I’m sincerely thankful for everyone who has ever given me advice. Many people use advice-giving as a way to show they care about you. I appreciate the time others have spent investing in me and my ideas. However, I rarely follow their advice. Most often, I do the exact opposite of what they suggest.
It’s not that I’m a really spiteful person (though in the past I have done things for purely rebellious reasons, what kid hasn’t?). The truth is I find most of their advice to be bad. To be sure, they’re not “bad” people. I don’t really believe those people exist anyways. We’re all human. As they give their bad advice, they have the greatest intentions.
Here’s the thing though, their advice is tailored to them, not to you. With their advice, you are getting someone else’s fears, expectations and priorities. Whatever they tell you do to, it might be what they would do, or what they wish they would do. But you’re you. You’re unique. I don’t want my life to be a watered-down version of someone else’s.
My favourite, favourite poem by Rumi (and if we’re being honest, almost everyone’s because it is divine) ends like this:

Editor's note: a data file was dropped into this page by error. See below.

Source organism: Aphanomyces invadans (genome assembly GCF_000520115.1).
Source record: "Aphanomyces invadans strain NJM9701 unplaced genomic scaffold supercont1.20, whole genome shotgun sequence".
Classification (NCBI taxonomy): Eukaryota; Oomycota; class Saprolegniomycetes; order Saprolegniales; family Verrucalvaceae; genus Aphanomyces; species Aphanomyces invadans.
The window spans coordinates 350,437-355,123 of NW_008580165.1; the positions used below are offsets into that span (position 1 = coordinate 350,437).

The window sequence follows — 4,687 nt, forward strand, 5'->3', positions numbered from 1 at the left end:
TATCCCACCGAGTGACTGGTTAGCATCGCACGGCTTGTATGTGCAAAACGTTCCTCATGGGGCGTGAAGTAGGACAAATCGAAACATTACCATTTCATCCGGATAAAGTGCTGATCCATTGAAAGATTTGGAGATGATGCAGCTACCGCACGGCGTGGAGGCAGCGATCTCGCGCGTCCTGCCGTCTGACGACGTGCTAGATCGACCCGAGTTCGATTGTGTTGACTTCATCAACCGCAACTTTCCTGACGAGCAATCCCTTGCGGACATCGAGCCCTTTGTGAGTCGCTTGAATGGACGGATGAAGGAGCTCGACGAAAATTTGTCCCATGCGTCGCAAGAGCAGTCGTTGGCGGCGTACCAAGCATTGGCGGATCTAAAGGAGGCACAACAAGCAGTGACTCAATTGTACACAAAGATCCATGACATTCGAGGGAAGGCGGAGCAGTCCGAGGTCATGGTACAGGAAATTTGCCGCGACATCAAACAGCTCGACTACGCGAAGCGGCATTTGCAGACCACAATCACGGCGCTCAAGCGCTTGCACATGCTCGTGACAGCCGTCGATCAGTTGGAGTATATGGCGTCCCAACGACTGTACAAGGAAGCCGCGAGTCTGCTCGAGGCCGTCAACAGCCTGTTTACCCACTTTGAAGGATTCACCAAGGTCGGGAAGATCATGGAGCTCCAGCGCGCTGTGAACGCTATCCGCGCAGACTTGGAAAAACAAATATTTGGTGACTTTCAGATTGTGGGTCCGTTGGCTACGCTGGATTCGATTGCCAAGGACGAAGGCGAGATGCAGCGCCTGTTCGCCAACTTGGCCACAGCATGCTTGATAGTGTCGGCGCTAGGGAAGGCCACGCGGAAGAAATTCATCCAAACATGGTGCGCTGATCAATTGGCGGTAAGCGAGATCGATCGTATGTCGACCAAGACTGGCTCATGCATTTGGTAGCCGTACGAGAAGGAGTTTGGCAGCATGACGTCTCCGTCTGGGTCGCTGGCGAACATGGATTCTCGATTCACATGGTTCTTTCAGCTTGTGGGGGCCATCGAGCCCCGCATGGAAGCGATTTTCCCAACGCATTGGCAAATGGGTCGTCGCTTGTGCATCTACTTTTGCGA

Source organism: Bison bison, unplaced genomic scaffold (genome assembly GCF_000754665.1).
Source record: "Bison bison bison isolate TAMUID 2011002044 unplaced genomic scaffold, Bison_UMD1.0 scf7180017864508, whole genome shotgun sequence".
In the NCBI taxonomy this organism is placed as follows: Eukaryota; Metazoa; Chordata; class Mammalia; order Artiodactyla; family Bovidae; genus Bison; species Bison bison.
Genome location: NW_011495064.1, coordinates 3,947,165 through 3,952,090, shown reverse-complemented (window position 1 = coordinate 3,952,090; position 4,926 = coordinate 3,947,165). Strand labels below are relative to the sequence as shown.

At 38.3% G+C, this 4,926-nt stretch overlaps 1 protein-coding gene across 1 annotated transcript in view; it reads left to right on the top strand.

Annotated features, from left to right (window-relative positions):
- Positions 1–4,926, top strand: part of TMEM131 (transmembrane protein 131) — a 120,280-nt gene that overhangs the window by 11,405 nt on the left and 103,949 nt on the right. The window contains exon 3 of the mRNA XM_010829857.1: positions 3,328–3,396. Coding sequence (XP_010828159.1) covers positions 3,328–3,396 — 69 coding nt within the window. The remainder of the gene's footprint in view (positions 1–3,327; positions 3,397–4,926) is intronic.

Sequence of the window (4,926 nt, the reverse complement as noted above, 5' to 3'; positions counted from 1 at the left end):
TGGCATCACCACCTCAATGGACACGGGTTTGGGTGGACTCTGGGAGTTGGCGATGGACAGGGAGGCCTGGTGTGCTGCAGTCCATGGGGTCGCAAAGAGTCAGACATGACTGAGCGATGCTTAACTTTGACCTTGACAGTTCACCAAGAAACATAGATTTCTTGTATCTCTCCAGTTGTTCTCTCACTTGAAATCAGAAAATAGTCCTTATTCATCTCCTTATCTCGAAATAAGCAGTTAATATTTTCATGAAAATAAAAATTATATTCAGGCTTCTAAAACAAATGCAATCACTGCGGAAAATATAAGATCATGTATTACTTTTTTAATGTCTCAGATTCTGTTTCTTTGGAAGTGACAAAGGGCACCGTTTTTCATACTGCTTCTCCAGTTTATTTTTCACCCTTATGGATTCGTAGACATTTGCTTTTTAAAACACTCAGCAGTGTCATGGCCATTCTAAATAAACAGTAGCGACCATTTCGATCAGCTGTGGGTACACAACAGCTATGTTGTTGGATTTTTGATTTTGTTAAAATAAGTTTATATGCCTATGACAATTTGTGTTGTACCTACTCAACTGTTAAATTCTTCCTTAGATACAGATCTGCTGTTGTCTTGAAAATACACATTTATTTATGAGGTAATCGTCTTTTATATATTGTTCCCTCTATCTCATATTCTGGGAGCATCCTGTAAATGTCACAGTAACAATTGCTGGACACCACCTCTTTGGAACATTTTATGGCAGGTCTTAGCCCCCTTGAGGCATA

Don’t be satisfied with stories, how things have gone with others. Unfold your own myth.
This is central to my life’s goals. Other people can tell you their experience, and that’s great – I love hearing stories about life lessons and failures and triumphs and dreams. I want to have my own experiences to tell too. My curiosity gets the best of me and I wonder about trying things out for myself.
People might say, ‘I told you so’, but I say who cares? I’m not interested in being ‘right’. I’m interested in living a life I’m proud of, experiencing as much as I can, and through all this, loving myself.
One piece of advice that I do believe is this: Take advice from people who have what you want. The stoics talked about this philosophy. If you’re going to listen to anyone, listen to people who you admire and people living lives that you respect. Leave the rest. No hard feelings, we just want different things.
My final advice? Ignore everything I’ve just said, and do whatever you were going to do anyway.